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IT was an event so horrifying, so macabre that its impact will be seared in our collective memory so long as this world exists. The terrorist assault that took place seven years ago on APS Peshawar is a scar on the country’s face that will remain indelible.
And what a grisly act it was. As many as 150 souls—including toddlers and young kids—were killed in point blank by the TTP militants on that fateful day in the most horrific orgy of violence. It was the second deadliest attack in the country’s history, but its impact was unprecedented in terms of the scale of cold-bloodedness and barbarity: hysterical parents milling at the gates while the bloodbath was ongoing; images of the slaughter that soon emerged on social media; and the chaotic scenes witnessed at the site of the unfortunate incident—and so on.
The monumental, grisly event changed the lives of dozens of people forever. For once, it appeared as though the assault had moved the nation and reinforced the state’s commitment to bear down on religious fanaticism. The National Action Plan was the outcome of the civilian and military leaderships’ consensus that the country needed to change the country’s trajectory. That primary resolve to stamp out terrorism, however, turned out to be mere rhetoric as no decisive or discernible step was taken against the planners and executioners of the dastardly act.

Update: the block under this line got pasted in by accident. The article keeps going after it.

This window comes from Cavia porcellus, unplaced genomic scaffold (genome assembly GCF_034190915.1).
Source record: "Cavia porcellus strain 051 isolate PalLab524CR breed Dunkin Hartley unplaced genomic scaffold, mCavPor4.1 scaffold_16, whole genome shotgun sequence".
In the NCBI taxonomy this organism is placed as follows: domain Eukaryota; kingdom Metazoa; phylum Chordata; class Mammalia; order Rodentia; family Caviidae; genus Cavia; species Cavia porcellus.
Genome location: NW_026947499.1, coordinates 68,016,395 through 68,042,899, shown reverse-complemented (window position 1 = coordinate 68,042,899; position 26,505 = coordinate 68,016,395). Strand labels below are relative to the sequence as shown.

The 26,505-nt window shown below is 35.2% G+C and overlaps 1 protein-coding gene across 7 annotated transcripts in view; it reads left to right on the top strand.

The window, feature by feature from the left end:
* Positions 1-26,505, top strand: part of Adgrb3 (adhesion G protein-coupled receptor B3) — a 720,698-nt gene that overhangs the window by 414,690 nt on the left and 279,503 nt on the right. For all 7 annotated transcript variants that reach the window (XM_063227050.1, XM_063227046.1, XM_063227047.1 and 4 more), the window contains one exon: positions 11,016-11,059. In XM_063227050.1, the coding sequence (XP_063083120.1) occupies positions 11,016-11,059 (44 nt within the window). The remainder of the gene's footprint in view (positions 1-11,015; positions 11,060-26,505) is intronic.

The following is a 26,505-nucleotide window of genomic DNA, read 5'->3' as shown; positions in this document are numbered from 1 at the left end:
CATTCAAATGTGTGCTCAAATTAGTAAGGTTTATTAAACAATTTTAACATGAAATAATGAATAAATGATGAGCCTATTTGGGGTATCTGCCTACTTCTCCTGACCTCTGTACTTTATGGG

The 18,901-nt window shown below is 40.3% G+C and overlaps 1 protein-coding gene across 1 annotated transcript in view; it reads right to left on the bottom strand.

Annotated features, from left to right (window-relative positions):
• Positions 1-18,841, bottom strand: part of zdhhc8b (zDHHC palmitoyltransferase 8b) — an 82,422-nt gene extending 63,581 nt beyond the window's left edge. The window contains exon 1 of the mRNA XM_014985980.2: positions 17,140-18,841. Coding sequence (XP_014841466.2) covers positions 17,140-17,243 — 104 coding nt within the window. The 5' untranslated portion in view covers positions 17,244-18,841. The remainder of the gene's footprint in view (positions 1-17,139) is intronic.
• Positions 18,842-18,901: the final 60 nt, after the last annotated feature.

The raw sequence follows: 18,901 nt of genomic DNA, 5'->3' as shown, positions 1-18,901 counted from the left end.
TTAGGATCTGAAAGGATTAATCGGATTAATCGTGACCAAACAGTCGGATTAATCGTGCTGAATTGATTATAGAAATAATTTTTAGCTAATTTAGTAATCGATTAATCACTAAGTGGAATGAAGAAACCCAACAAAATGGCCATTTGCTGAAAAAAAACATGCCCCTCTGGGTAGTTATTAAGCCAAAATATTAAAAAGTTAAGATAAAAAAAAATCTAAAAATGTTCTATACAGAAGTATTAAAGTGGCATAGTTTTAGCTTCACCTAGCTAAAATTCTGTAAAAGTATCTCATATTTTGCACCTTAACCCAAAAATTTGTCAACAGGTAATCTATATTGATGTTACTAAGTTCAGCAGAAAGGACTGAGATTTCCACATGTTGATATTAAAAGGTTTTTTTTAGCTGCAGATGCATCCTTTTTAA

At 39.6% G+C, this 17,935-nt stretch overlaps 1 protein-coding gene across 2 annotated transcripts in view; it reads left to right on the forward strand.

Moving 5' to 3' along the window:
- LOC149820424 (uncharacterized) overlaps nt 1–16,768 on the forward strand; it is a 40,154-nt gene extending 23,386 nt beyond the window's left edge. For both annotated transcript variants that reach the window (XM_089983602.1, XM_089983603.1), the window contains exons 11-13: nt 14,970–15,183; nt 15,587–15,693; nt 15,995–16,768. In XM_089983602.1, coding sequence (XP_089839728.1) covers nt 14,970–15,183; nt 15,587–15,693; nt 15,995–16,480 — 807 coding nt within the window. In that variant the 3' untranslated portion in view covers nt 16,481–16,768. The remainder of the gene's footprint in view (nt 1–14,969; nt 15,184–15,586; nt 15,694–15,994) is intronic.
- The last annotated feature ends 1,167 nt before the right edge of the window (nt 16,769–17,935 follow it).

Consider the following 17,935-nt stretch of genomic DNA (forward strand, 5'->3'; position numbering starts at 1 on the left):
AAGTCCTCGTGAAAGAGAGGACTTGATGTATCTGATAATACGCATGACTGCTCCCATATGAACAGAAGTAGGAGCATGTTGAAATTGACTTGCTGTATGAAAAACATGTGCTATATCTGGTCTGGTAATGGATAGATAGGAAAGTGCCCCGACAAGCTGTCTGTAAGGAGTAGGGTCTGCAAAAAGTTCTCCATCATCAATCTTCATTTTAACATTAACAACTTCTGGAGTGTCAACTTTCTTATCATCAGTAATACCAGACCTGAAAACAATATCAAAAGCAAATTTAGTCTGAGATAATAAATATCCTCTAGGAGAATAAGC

Instead, the state resorted to shallow steps such as lifting the unofficial moratorium on cases of death sentence — an easier measure that did little to eradicate the root causes of radicalism from society. It even failed to satisfy the grieving families of the APS victims and their rage over why the attack had occurred in the first place, despite a bevy of intelligence agencies responsible for preempting such heinous attacks and despite reports of intelligence about the Taliban planning an assault on an army-run academic institution.
The families ran from pillar to post seeking accountability of those who were to blame for this ghoulish butchery to occur. As expected, the government only instituted a judicial commission to look into the matter—and that too three years after the tragedy. The 525-page report submitted to the Supreme Court in July 2020 highlighted the security loopholes. Given we are aiming for talks with the very organization that killed our children in the most merciless way, it seems we have learnt nothing from the massacre that took place today.